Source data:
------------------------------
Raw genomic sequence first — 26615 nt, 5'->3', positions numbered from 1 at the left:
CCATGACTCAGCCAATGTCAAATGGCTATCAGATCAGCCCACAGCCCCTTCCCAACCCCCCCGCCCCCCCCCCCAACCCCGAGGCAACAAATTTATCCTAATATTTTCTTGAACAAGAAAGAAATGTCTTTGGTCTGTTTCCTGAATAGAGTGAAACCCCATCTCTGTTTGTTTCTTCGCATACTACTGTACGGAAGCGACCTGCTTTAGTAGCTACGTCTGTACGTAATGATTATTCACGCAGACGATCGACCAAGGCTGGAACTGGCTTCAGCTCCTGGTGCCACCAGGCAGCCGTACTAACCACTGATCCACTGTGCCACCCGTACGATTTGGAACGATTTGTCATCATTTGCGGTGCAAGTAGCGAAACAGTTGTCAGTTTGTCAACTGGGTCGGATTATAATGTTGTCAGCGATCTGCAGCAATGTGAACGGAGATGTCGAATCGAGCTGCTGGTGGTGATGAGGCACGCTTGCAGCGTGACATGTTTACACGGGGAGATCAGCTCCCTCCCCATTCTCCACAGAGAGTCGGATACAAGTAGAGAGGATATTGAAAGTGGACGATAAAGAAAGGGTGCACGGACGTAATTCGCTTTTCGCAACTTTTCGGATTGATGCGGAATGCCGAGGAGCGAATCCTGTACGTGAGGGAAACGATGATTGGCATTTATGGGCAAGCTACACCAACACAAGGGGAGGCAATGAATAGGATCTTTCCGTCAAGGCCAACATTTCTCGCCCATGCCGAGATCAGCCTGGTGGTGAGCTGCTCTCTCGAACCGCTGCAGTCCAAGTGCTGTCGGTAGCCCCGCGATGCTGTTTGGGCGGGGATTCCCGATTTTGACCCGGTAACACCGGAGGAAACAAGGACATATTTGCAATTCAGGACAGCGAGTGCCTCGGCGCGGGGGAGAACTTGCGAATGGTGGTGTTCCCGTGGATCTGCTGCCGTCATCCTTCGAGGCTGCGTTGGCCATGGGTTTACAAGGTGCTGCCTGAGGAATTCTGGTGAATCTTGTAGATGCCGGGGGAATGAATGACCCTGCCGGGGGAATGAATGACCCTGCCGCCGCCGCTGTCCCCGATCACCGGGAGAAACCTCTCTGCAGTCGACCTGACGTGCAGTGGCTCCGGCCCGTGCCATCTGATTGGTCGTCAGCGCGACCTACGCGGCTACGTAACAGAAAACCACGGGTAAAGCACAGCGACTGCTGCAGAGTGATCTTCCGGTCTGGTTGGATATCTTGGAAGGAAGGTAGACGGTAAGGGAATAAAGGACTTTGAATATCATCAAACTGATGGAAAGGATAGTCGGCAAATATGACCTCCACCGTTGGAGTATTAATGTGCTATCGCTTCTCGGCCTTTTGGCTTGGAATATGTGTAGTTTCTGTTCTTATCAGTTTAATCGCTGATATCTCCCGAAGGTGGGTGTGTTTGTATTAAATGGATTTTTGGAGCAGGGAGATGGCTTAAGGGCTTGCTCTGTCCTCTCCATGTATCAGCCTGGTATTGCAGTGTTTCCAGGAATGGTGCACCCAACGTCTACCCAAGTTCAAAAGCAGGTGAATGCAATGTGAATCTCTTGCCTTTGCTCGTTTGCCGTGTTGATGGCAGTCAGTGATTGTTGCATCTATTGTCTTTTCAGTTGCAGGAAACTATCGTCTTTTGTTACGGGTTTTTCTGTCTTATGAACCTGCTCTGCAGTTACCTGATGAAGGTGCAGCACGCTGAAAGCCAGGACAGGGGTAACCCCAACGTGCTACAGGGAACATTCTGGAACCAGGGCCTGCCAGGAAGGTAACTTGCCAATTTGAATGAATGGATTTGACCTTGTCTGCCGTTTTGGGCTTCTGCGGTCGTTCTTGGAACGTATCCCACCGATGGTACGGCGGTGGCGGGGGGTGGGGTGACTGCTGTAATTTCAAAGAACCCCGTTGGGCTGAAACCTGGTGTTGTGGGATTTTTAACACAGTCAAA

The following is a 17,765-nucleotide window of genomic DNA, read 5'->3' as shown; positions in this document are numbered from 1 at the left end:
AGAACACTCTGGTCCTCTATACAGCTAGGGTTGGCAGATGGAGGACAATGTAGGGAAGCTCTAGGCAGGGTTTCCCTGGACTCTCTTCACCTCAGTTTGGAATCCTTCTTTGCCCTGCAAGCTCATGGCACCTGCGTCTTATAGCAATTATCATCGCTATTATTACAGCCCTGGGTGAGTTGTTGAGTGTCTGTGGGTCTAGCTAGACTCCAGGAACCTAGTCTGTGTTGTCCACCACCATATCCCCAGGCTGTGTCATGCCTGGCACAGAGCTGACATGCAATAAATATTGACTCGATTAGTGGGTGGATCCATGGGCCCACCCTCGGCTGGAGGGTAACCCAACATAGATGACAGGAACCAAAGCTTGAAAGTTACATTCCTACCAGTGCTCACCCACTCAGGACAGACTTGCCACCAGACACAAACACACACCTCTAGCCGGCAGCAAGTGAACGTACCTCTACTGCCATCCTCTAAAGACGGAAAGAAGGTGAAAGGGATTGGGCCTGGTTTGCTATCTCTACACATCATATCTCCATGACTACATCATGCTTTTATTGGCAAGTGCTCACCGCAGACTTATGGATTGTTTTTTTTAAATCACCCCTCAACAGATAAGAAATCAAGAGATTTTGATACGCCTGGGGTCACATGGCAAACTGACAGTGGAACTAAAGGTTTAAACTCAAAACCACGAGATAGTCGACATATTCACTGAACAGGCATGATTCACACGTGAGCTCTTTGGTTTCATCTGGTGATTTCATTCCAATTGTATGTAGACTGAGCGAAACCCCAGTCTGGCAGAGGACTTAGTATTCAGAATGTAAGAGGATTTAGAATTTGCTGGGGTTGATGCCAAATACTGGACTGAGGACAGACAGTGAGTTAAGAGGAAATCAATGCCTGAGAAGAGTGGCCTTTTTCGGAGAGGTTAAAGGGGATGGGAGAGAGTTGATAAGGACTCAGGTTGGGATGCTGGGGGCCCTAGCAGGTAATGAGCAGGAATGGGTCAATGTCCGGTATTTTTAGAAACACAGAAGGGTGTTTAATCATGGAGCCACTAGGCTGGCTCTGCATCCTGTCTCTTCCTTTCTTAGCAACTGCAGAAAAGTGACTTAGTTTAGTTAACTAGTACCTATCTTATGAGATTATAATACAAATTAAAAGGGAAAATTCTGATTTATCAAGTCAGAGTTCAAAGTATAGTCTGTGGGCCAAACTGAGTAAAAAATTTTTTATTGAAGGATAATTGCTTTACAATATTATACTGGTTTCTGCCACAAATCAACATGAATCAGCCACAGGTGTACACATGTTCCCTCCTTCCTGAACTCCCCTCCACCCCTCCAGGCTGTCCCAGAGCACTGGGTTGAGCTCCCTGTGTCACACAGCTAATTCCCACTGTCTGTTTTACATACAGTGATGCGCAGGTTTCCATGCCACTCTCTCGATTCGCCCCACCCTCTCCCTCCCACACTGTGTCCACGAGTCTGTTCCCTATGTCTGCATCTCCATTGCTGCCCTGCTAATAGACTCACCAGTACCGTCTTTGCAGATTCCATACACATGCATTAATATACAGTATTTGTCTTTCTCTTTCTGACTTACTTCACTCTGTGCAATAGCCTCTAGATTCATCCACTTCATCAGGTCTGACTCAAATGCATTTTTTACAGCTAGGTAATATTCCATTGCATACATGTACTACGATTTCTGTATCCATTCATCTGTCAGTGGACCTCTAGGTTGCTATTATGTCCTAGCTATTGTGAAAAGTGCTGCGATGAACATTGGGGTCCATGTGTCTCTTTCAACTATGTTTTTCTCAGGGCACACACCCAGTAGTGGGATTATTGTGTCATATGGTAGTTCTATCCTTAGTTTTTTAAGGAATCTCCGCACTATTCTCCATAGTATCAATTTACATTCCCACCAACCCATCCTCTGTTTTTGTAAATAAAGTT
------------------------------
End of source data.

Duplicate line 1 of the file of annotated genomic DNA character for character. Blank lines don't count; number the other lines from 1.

Raw genomic sequence first — 26615 nt, 5'->3', positions numbered from 1 at the left: